Australia’s Polish Club have just released their album ‘Now We’re Cookin”, and it’s a very pleasant ray of sunshine when all else around is dark. And yet this bright ray of colour is a little more nuanced and layered than is expected. This is a band with a presence and diverse sonic textures: a veritable panoply of tasty ingredients.
There is without doubt an irreverent sense of humour in the title and presentation of the album and the musical beat that flows throughout the album is vivacious and shimmering, and yet there lurks a heart of darkness within.
The first track is the unabashedly dance floor filler of a single ‘Stop For A Minute’, one that, despite the apparent gloss, deals with some not so savoury themes.
The instrumentation is fast and pacy with an insistent rhythm section, and sustained guitars. The high impact vocals add a funky soul touch. This is bright and expressive pop that’s catchy and energising. Of the lyrics, however, David Novak, the band’s lead vocalist and guitarist says:
At its core, this song is me trying to deal with our inconsistent acknowledgement of the cavalcade of horrible things done by countless artists in a position of power.
There is a knowledge that nothing ever really comes of these things until the relevance of these artists wane. A good hit is enough for us to all collectively decide it’s not worth dealing with right now – or sometimes ever.
The band decided that the video for their new single was going to contrast the song’s dark themes with something rather mundane. According to drummer John-Henry Pajak:
The only way to be original these days is to be completely unoriginal…Also, people like watching other people try to dance…and people like sandwiches.
Indeed the self-deprecatory sense of humour in the clip by Director Tim Nathan recalls Michael Jackson or Talking Heads green screen-heavy approach, with sandwiches:
This creates a fascinating number of layers – a dichotomy between the dark lyrics and the poppy sound, all wrapped in a video that has its tongue firmly planted in its cheeks.
‘No Heaven’ is a powerfully emotive ballad that would deliver an incandescent glow of lighters to any stadium.
There is a tasty jangling guitar that augments the beautiful ethereal vocals as the song builds to a crescendo: an insistent and driving percussion punctuated by faint piano. Singer David Novak’s voice shifts seamlessly from a whisper to a gravel-coated roar: he is the consummate crooner with style and presence.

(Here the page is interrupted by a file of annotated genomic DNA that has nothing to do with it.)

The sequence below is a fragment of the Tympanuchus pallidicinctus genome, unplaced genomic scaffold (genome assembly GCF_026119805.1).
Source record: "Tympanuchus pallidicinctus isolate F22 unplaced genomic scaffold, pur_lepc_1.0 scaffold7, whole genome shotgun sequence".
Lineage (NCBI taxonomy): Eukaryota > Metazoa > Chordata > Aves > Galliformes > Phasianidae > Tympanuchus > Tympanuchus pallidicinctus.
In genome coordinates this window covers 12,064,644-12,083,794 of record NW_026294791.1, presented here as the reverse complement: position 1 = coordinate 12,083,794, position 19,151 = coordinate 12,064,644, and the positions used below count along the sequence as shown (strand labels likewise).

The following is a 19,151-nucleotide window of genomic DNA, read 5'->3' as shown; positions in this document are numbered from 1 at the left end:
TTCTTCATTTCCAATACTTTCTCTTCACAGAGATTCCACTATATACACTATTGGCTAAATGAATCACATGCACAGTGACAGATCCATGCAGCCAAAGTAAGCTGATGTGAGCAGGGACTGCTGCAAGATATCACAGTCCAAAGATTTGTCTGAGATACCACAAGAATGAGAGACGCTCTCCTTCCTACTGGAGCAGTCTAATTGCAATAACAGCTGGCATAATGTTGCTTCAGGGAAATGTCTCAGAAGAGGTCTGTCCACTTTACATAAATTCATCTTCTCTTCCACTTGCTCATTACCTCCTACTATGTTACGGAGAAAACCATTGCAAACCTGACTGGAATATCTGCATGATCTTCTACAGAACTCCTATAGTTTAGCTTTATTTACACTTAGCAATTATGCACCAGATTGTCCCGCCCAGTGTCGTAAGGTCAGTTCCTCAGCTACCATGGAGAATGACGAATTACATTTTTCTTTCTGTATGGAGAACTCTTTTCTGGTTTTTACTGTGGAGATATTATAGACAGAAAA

The video is simple but powerful as the song itself: a one take shot directed by Luke Rodely that captures in monochrome the emotion and strength of the track:
Polish Club are spinning on the dance floor, dropping down and turning around with the ebullient and effervescent track ‘Whack’: a bluesy, soul-soaked whirligig of a track that provides a pulse-quickening aural cleanse. And yet, again, the themes are deadly serious:
Why the hell you judge someone for science, culture, race?/Talking, talking, talking just to justify your place/So what’s the point of all this shouting into the night?/’Cause no one’s tryna take you on.
This is a band that has applied a wide variety of colours to their canvas with the common thread of powerful vocals and shimmering, muscular instrumentation. “Whack’ shows it’s business as usual, all with an arch smile and a knowing glance. Get down.
‘Baby Is Burning’ is something with more of an indie rock flavour with its driving rhythms, crunchy guitars and anthemic balladry. The video maintains the band’s slightly irreverent sense of humour:
‘Now We’re Cookin’’ is out now via Island Records Australia and is available as a limited-edition 180-gram solid blue coloured vinyl, with a full menu of exclusive merchandise available here or to download or stream here.
Polish Club have also announced a string of dates to launch this tasty dish – tickets available here and details below.